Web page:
Hofling Hospital Experiment Final Term Paper

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FINAL-TERM PAPER: HOFLING HOSPITAL EXPERIMENT
Cassandra N. Phillips
Keiser University
December 11, 2012
PSY 1012-Introduction to Psychology
Professor Balkaran

HOFLING HOSPITAL EXPERIMENT
In 1966, the psychiatrist Charles K. Hofling conducted a two-part experiment that was inspired by Milgram’s research in obedience (Milgram, S., 1963 & 1965). It consisted of a survey and field study on obedience in the nurse-physician relationship. Primarily, what happens when nurses are required to carry out a procedure which goes against her professional standards and secondly, to determine if nurses were aware of their tendencies in the level of obedience they displayed.

The Method, Participants, & Materials
Three psychiatric hospitals in the Midwest took part in this study, with one hospital acting as the control group. The control group consisted of a total of twenty-two nurses (twelve graduate nurses and twenty-one student nurses) who would complete the survey during the field study period. The field experiment would be conducted in twenty-one wards (twelve public and ten private) of the remaining two psychiatric hospitals. The twenty-two nurse participants were closely matched for age, sex, race, marital status, length of working week, professional experience and area of origin. An imaginary scenario was explained to the group of nurses and nursing students who were not only expected to answer what they would do, but also what they predicted the majority of other nurses would do in the same situation (Hofling, Brotzman, Dalrymple, Graves & Pierce,1966).

Hofling then arranged for a memo to be sent to all of the participants to remind them of their responsibilities with regard to changes in medication for patients. The nurses were observed to see if they adhered to the guidelines provided otherwise a violation of hospital policy would have transpired. Per the memo, (1) medication orders and instructions could not be accepted over the phone, (2) no more than the maximum dosage stated on authorized medication could be ordered, (3) unauthorized medication, such as those medications that are not on the ward stock list, could not be administered, (4) all medication orders and instructions must be signed by the physician prior to giving the patient the medication, and (5) identification must be presented by the physician if unknown. A pill box containing 5mg capsules of the placebo “Astroten” was supplied in advance with a label advising a maximum daily dosage of 10 mg.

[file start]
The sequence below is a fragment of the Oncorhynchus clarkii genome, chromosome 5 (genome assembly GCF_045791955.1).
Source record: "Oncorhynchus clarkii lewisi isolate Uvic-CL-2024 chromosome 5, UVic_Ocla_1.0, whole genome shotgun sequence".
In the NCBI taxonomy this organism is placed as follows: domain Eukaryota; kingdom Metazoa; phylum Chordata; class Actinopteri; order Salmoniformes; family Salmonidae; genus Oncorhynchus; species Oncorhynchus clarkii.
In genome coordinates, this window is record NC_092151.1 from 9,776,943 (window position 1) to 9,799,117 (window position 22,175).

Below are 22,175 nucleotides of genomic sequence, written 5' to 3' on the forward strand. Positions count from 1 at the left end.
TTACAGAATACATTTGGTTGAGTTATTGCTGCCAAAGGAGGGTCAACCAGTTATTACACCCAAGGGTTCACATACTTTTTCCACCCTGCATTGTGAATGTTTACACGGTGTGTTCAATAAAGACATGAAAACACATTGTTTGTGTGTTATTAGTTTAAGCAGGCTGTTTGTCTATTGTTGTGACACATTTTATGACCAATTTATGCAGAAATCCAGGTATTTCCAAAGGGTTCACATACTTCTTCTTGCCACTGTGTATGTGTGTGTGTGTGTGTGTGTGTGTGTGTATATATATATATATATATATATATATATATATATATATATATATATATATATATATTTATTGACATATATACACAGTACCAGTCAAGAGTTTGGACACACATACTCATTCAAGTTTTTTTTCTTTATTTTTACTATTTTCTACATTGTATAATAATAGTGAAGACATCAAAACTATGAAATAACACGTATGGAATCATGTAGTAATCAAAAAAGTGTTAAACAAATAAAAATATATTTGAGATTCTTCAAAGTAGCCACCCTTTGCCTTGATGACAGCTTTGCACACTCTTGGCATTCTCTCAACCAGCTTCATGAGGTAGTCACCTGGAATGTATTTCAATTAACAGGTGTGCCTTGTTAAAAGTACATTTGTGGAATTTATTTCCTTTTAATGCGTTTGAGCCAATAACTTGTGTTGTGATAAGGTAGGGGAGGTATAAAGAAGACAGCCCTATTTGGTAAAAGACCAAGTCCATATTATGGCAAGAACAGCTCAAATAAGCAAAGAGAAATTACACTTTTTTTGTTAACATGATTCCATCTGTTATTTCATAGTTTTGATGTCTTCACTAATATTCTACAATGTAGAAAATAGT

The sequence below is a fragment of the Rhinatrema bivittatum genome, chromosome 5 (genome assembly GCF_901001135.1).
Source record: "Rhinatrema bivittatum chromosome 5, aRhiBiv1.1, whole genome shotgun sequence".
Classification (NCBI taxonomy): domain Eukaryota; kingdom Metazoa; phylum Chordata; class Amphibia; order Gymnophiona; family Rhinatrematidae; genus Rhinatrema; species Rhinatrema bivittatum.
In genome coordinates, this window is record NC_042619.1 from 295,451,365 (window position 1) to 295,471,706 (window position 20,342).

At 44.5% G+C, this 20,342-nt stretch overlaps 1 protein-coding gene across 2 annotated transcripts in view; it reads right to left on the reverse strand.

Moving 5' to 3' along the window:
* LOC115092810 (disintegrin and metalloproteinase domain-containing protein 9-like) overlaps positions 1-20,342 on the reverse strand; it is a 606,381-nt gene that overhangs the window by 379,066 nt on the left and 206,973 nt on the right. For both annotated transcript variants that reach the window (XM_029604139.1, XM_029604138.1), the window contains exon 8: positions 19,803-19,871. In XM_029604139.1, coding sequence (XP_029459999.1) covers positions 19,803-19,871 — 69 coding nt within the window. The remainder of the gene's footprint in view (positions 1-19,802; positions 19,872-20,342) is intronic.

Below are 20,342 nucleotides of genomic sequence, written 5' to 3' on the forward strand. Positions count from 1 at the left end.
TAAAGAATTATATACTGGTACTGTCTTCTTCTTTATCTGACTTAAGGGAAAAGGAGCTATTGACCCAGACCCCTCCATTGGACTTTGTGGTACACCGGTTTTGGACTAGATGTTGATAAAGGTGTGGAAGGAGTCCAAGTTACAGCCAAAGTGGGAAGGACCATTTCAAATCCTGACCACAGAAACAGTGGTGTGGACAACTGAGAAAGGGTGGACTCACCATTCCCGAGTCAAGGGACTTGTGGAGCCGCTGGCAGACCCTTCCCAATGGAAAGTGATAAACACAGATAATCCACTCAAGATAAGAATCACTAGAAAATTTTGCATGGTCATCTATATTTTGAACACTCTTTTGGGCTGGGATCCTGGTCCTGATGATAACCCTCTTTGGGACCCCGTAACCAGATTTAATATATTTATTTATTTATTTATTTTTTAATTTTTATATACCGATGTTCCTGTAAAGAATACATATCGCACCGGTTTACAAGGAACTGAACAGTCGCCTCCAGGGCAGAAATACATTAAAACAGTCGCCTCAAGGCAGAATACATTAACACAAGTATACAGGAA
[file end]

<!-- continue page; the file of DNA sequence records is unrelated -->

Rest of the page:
A call was placed during the hours of 7 p.m. and 9p.m., in which an unknown doctor (Dr. Smith) would request that the patient (Mr. Jones) be given 20 mg of Astroten prior to his arrival later. Standard responses to potential questions were prepared by the researchers who monitored and recorded the conversations. An observer was present on each ward to terminate the experiment should: (1) a nurse comply with the doctor’s order, (2) the nurse refuse the request, (3) the nurse contact another professional, (4) the participant become emotionally distressed, (5) be unable to locate the medication, or (6) the call be extended more than ten minutes. A physician researcher would stop the nurses that were ready to administer the “Astroten” and debriefed them within 30 minutes of the telephone conversation. At the debriefing, the audiotape of the call would be played and the nurse would be interviewed for more detailed information. Results

Results from the survey indicated twenty-one out of the twenty-two nurses that participated believed they would not obey the doctor and go against hospital procedures. Most believed other nurses would behave in the same way. Hofling found that twenty-one out of the twenty-two nurses in the field study would have given the patient an overdose of medicine as those nurses fulfilled the physician’s order. From the twenty-one nurses that complied, eleven said they did not notice the amount was an overdose...
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